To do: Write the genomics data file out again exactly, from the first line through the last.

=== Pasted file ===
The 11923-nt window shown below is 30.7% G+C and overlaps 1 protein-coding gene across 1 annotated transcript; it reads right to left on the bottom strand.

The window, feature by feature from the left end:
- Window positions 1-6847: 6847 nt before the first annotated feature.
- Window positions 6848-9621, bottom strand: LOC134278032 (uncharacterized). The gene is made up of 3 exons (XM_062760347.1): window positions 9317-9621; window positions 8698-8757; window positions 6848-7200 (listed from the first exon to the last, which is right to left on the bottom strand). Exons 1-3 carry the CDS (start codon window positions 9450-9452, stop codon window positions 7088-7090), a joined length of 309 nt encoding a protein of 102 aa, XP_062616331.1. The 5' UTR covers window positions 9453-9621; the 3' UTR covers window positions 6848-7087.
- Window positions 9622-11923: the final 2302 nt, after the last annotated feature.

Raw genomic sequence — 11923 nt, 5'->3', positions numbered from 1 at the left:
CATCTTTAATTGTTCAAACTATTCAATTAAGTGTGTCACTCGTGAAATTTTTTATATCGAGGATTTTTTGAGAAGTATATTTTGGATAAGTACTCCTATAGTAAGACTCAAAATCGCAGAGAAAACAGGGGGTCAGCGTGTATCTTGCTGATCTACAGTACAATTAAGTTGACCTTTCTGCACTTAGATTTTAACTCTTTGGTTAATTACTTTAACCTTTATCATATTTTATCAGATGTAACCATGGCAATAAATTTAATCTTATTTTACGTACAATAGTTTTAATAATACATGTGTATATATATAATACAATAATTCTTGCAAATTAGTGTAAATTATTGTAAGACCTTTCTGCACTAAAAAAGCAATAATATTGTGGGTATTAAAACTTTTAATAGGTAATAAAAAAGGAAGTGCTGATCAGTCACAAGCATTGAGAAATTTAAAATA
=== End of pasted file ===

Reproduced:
The 11923-nt window shown below is 30.7% G+C and overlaps 1 protein-coding gene across 1 annotated transcript; it reads right to left on the bottom strand.

The window, feature by feature from the left end:
- Window positions 1-6847: 6847 nt before the first annotated feature.
- Window positions 6848-9621, bottom strand: LOC134278032 (uncharacterized). The gene is made up of 3 exons (XM_062760347.1): window positions 9317-9621; window positions 8698-8757; window positions 6848-7200 (listed from the first exon to the last, which is right to left on the bottom strand). Exons 1-3 carry the CDS (start codon window positions 9450-9452, stop codon window positions 7088-7090), a joined length of 309 nt encoding a protein of 102 aa, XP_062616331.1. The 5' UTR covers window positions 9453-9621; the 3' UTR covers window positions 6848-7087.
- Window positions 9622-11923: the final 2302 nt, after the last annotated feature.

Raw genomic sequence — 11923 nt, 5'->3', positions numbered from 1 at the left:
CATCTTTAATTGTTCAAACTATTCAATTAAGTGTGTCACTCGTGAAATTTTTTATATCGAGGATTTTTTGAGAAGTATATTTTGGATAAGTACTCCTATAGTAAGACTCAAAATCGCAGAGAAAACAGGGGGTCAGCGTGTATCTTGCTGATCTACAGTACAATTAAGTTGACCTTTCTGCACTTAGATTTTAACTCTTTGGTTAATTACTTTAACCTTTATCATATTTTATCAGATGTAACCATGGCAATAAATTTAATCTTATTTTACGTACAATAGTTTTAATAATACATGTGTATATATATAATACAATAATTCTTGCAAATTAGTGTAAATTATTGTAAGACCTTTCTGCACTAAAAAAGCAATAATATTGTGGGTATTAAAACTTTTAATAGGTAATAAAAAAGGAAGTGCTGATCAGTCACAAGCATTGAGAAATTTAAAATA